But for DeChellis, who on Monday announced he was leaving Penn State after eight seasons to take over at Navy, the move made perfect sense. In an often-emotional press conference at the Jordan Center, he said it has more to do with a certain patriotic calling he had.
“It's not about going from the Big Ten to the Patriot League, it's about working at the Naval Academy and having the opportunity to work with young men who want to serve our country,” the 52-year-old said. “I feel in some way that's my civic duty. … I don't know if you've ever been there, but the academy is very special.”
A Penn State grad, DeChellis at times struggled to talk about the program he is leaving. He went 117-139 in his PSU career, taking the Nittany Lions to the NCAA Tournament only once -- last season.
“This isn't about me leaving Penn State because of something here,” he said. “It's something that I'm going to.”
There is a perception among critics that DeChellis is -- pardon the pun -- abandoning a sinking ship for a safer vessel. DeChellis has three years left on his contract, but must replace four starters from the one-and-done NCAA team, including PSU all-time leading scorer Talor Battle. Next season is shaping up as a serious rebuilding year.
The Harrisburg Patriot-News reported Monday that DeChellis had earlier turned down a more lucrative deal at what it called a “Midwestern mid-major” program in the hope of landing another high-major job.
Asked specifically about the story, DeChellis said, “That was inaccurate.” He also discounted the notion that Penn State failed to give him the tools needed to consistently succeed in the Big Ten.
“Things are in place for Penn State to be as good as anyone else in the Big Ten, I truly believe that,” DeChellis said.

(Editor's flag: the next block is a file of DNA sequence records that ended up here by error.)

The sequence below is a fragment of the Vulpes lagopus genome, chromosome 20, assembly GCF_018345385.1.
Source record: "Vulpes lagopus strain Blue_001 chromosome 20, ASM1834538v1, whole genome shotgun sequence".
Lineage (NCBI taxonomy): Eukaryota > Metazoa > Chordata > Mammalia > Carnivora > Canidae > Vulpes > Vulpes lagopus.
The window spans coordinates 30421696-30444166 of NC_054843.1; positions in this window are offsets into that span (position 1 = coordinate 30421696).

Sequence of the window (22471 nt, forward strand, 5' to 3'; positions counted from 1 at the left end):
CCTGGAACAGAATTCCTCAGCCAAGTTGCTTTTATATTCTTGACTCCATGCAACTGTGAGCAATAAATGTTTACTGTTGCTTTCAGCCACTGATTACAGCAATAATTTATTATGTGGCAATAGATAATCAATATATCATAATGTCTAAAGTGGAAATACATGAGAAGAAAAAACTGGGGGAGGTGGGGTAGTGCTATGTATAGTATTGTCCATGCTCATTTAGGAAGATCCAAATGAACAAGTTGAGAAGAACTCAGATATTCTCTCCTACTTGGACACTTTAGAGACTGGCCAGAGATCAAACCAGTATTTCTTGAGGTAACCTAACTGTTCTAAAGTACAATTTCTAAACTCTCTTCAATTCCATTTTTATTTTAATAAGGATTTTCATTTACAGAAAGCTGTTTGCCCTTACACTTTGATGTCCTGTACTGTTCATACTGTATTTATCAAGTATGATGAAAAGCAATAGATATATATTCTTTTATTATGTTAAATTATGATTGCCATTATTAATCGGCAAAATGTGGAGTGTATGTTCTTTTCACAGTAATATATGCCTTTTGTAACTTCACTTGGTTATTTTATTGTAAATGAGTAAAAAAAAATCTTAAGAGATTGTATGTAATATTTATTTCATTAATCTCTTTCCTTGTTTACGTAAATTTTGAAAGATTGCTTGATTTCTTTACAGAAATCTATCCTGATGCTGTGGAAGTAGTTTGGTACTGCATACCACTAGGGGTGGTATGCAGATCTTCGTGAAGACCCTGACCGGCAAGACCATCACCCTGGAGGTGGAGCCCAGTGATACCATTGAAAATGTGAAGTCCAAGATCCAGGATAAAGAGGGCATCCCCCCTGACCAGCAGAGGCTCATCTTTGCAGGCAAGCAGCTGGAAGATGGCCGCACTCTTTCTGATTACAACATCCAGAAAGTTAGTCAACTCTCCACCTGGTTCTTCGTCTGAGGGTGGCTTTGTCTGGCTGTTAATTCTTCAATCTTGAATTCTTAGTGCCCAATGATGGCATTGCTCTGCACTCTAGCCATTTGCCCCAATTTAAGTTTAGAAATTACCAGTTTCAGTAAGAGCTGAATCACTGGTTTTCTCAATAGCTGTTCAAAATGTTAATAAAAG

DeChellis and his wife Kim visited the Navy campus in Annapolis, Md., over the weekend and he made up his mind to take the job Sunday. He said telling his returning players was “very, very difficult,” and that PSU athletic director Tim Curley understood the decision.
In a prepared statement, Curley said, “On behalf of Penn State and the State College communities, I would like to offer my sincere appreciation to Ed DeChellis and his staff for their efforts with the men's basketball program the past eight years. Ed and his staff built a strong foundation.”
DeChellis said he would like to take assistant coaches Kurt Kanaskie and Danny Earl with him to Navy. Penn State's third assistant position is open.
At Navy, DeChellis is replacing Billy Lange, who resigned May 9.
The timing of his departure from Penn State is less than ideal. Most college coaching changes take place near the end of or just after the season, so many of the best candidates have been gobbled up. Also, though he'll now be at another school, DeChellis was in charge of recruiting through the late signing period. The Nittany Lions announced the signing of junior college transfer guard Matt Glover -- ironically enough -- May 9.
“The job didn't open until a couple of weeks ago,” DeChellis said when asked about the awkward timing. “I wasn't wanting to go anywhere.”
In the statement, Curley said, “We will quickly begin a national search for new leadership for the Nittany Lion basketball program.”